Most Active Stories
- Fazendeville, the town razed to make way for the Chalmette National Monument
- Photo Gallery: 2015 New Orleans Comic Con
- Le Show For The Week Of Jan. 11, 2015
- Electric car company Tesla Motors expanding number of charging stations in Louisiana
- Tickets Now On Sale For Wait, Wait... Don't Tell Me! — March 12, 2015 At The Saenger Theatre
Sewerage & Water Board
Tue July 23, 2013
Uptown Boil Water Advisory Remains In Effect
A wide swath of Uptown New Orleans will remain under a precautionary boil water advisory until at least Wednesday afternoon, according to a city press release.
A boil water advisory means residents in the affected area should not drink, make ice from, brush teeth, bathe or shower, prepare or rinse food with tap water unless it has been properly disinfected. Disinfecting water by boiling it requires heating water in a clean container until it reaches a rolling boil, then continuing to boil it for at least one full minute.
The advisory is the result of a 30-inch rupture in a water main at approximately 6 a.m. Tuesday morning in the 7800 block of Cohn St., in the Carrollton neighborhood. The rupture flooded streets and cars in the area, and sent water pressure plummeting. The advisory is "precautionary" because water pressure did not fall below the threshold necessary to trigger an advisory; however, the Sewerage & Water Board says some monitoring stations reported readings very close to the threshold.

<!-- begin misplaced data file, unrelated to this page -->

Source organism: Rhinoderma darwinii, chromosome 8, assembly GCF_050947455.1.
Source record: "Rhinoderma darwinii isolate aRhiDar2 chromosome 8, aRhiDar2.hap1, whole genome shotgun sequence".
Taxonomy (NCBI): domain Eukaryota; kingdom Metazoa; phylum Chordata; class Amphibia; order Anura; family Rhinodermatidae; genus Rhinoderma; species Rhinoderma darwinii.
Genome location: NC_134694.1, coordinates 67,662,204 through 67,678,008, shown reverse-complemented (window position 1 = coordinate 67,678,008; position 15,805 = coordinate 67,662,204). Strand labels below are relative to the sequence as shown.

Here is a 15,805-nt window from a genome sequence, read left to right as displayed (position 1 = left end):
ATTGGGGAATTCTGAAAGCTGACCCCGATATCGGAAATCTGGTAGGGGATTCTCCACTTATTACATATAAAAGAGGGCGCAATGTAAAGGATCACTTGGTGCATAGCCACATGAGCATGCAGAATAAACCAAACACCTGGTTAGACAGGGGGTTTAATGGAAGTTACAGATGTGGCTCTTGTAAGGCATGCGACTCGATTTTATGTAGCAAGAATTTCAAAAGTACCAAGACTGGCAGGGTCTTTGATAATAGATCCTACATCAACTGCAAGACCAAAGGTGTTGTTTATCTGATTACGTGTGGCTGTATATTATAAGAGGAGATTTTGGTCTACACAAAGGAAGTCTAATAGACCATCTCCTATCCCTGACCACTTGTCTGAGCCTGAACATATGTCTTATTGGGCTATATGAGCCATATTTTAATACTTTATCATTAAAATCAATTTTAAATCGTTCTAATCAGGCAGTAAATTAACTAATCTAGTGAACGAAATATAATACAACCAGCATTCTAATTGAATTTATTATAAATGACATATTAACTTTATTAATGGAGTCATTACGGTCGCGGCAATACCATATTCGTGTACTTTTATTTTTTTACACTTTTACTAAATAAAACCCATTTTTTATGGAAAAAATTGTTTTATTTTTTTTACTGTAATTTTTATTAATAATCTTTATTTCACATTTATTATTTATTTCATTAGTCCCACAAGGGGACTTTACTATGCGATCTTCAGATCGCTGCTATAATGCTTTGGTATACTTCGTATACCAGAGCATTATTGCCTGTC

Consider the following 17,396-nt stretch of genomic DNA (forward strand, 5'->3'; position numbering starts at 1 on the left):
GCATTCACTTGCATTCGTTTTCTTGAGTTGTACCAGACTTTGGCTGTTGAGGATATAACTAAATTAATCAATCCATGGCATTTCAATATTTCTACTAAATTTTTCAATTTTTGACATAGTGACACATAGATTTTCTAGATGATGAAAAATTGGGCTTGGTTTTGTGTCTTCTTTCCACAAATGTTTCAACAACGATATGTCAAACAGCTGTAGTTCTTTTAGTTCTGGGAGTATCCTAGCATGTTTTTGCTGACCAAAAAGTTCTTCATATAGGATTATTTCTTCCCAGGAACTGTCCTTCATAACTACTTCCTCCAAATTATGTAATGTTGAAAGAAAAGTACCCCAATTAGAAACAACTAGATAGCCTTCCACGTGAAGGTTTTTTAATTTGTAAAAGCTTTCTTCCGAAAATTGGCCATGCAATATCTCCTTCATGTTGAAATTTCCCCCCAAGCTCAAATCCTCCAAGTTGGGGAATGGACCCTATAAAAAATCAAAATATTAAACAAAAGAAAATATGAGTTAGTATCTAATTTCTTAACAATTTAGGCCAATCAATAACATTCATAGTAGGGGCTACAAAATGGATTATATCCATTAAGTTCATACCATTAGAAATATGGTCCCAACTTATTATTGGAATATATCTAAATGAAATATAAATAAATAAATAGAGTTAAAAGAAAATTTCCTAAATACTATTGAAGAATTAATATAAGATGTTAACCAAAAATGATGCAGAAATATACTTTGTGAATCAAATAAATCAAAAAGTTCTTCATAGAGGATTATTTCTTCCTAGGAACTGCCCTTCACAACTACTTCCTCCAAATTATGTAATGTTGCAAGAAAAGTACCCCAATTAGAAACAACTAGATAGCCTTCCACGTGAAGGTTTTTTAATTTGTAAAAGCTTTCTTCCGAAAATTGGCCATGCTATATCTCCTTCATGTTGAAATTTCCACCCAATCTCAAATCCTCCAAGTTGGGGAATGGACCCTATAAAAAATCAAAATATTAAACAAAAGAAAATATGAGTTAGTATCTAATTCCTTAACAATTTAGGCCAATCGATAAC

"Because we could not say with absolute certainty that at some point the pressure had not dropped below the standard threshold, we took our cue from the State [Department of Health and Hospitals] and took a very conservative approach," said Marcia St. Martin, Executive Director of the Sewerage & Water Board. "Public health is the top priority."
The localized nature of the incident means only residents in the affected area are under the advisory, the city said. Residents of other parts of Orleans Parish do not need to take precautions.
Water pressure that drops to or below 15 pounds per square inch triggers public health warnings because pressure in the system is not high enough to prevent leakage of contaminants back into the water supply. Once pressure is restored, the Department of Health and Hospitals and the Sewerage & Water Board must test the water, a process which takes at least 24 hours.
Water samples have been taken for testing, and work on repairing the main is expected to resume Wednesday morning. Officials will have the results of the tests by the afternoon, and will make the decision then whether or not to lift the advisory.
Citizens with property damage as a result of the breach and flooding are advised to contact the Sewerage & Water Board Claims Department for additional information at (504) 585-2422.